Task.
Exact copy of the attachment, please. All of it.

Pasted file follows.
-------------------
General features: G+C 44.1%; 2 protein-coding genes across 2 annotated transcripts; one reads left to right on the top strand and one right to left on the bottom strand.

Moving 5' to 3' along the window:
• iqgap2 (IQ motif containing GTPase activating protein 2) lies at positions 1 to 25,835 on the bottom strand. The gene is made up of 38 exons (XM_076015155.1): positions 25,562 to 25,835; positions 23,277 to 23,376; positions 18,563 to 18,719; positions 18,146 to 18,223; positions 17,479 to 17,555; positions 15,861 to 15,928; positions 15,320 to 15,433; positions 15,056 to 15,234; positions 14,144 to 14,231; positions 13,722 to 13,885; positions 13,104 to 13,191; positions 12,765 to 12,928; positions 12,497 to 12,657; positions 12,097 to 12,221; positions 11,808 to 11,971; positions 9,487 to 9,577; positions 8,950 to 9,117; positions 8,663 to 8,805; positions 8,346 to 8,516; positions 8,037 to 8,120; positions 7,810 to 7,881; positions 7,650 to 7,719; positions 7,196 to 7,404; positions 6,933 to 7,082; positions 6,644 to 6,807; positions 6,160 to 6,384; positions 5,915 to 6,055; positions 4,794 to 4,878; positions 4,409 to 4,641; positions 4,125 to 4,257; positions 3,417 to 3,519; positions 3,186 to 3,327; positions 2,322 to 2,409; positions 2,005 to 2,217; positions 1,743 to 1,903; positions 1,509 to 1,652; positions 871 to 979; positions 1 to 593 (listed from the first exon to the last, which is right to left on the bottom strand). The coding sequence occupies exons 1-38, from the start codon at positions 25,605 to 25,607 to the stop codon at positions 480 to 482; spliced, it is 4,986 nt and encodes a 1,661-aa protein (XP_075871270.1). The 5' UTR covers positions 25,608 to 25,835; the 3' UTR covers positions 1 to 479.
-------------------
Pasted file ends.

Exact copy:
General features: G+C 44.1%; 2 protein-coding genes across 2 annotated transcripts; one reads left to right on the top strand and one right to left on the bottom strand.

Moving 5' to 3' along the window:
• iqgap2 (IQ motif containing GTPase activating protein 2) lies at positions 1 to 25,835 on the bottom strand. The gene is made up of 38 exons (XM_076015155.1): positions 25,562 to 25,835; positions 23,277 to 23,376; positions 18,563 to 18,719; positions 18,146 to 18,223; positions 17,479 to 17,555; positions 15,861 to 15,928; positions 15,320 to 15,433; positions 15,056 to 15,234; positions 14,144 to 14,231; positions 13,722 to 13,885; positions 13,104 to 13,191; positions 12,765 to 12,928; positions 12,497 to 12,657; positions 12,097 to 12,221; positions 11,808 to 11,971; positions 9,487 to 9,577; positions 8,950 to 9,117; positions 8,663 to 8,805; positions 8,346 to 8,516; positions 8,037 to 8,120; positions 7,810 to 7,881; positions 7,650 to 7,719; positions 7,196 to 7,404; positions 6,933 to 7,082; positions 6,644 to 6,807; positions 6,160 to 6,384; positions 5,915 to 6,055; positions 4,794 to 4,878; positions 4,409 to 4,641; positions 4,125 to 4,257; positions 3,417 to 3,519; positions 3,186 to 3,327; positions 2,322 to 2,409; positions 2,005 to 2,217; positions 1,743 to 1,903; positions 1,509 to 1,652; positions 871 to 979; positions 1 to 593 (listed from the first exon to the last, which is right to left on the bottom strand). The coding sequence occupies exons 1-38, from the start codon at positions 25,605 to 25,607 to the stop codon at positions 480 to 482; spliced, it is 4,986 nt and encodes a 1,661-aa protein (XP_075871270.1). The 5' UTR covers positions 25,608 to 25,835; the 3' UTR covers positions 1 to 479.